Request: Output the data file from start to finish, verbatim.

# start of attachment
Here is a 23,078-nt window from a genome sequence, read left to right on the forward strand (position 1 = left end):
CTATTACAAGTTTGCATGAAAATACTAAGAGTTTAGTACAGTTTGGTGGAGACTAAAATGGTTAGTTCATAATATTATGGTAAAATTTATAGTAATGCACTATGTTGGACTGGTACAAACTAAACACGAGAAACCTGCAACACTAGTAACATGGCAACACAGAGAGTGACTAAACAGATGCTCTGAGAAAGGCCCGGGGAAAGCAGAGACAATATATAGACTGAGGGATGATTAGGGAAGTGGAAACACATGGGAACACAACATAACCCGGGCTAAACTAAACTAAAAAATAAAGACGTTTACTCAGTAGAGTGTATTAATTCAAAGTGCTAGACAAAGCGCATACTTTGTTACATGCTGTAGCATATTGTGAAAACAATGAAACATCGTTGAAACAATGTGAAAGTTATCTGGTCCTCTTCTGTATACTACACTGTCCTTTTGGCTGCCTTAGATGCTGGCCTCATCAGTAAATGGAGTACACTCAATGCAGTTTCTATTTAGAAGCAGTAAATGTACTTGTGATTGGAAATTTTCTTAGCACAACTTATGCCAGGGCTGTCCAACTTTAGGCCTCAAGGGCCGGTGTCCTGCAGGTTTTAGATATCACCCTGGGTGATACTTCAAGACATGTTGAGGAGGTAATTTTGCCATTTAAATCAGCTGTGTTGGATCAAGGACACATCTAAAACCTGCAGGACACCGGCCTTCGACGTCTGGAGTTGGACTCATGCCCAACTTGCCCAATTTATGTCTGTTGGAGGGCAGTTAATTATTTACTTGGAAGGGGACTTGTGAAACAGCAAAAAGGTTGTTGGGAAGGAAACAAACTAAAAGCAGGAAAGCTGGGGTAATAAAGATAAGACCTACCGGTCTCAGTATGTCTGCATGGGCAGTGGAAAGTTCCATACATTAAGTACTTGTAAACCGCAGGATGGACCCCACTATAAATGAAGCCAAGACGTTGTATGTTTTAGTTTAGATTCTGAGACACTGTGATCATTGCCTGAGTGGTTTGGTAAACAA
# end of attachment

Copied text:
Here is a 23,078-nt window from a genome sequence, read left to right on the forward strand (position 1 = left end):
CTATTACAAGTTTGCATGAAAATACTAAGAGTTTAGTACAGTTTGGTGGAGACTAAAATGGTTAGTTCATAATATTATGGTAAAATTTATAGTAATGCACTATGTTGGACTGGTACAAACTAAACACGAGAAACCTGCAACACTAGTAACATGGCAACACAGAGAGTGACTAAACAGATGCTCTGAGAAAGGCCCGGGGAAAGCAGAGACAATATATAGACTGAGGGATGATTAGGGAAGTGGAAACACATGGGAACACAACATAACCCGGGCTAAACTAAACTAAAAAATAAAGACGTTTACTCAGTAGAGTGTATTAATTCAAAGTGCTAGACAAAGCGCATACTTTGTTACATGCTGTAGCATATTGTGAAAACAATGAAACATCGTTGAAACAATGTGAAAGTTATCTGGTCCTCTTCTGTATACTACACTGTCCTTTTGGCTGCCTTAGATGCTGGCCTCATCAGTAAATGGAGTACACTCAATGCAGTTTCTATTTAGAAGCAGTAAATGTACTTGTGATTGGAAATTTTCTTAGCACAACTTATGCCAGGGCTGTCCAACTTTAGGCCTCAAGGGCCGGTGTCCTGCAGGTTTTAGATATCACCCTGGGTGATACTTCAAGACATGTTGAGGAGGTAATTTTGCCATTTAAATCAGCTGTGTTGGATCAAGGACACATCTAAAACCTGCAGGACACCGGCCTTCGACGTCTGGAGTTGGACTCATGCCCAACTTGCCCAATTTATGTCTGTTGGAGGGCAGTTAATTATTTACTTGGAAGGGGACTTGTGAAACAGCAAAAAGGTTGTTGGGAAGGAAACAAACTAAAAGCAGGAAAGCTGGGGTAATAAAGATAAGACCTACCGGTCTCAGTATGTCTGCATGGGCAGTGGAAAGTTCCATACATTAAGTACTTGTAAACCGCAGGATGGACCCCACTATAAATGAAGCCAAGACGTTGTATGTTTTAGTTTAGATTCTGAGACACTGTGATCATTGCCTGAGTGGTTTGGTAAACAA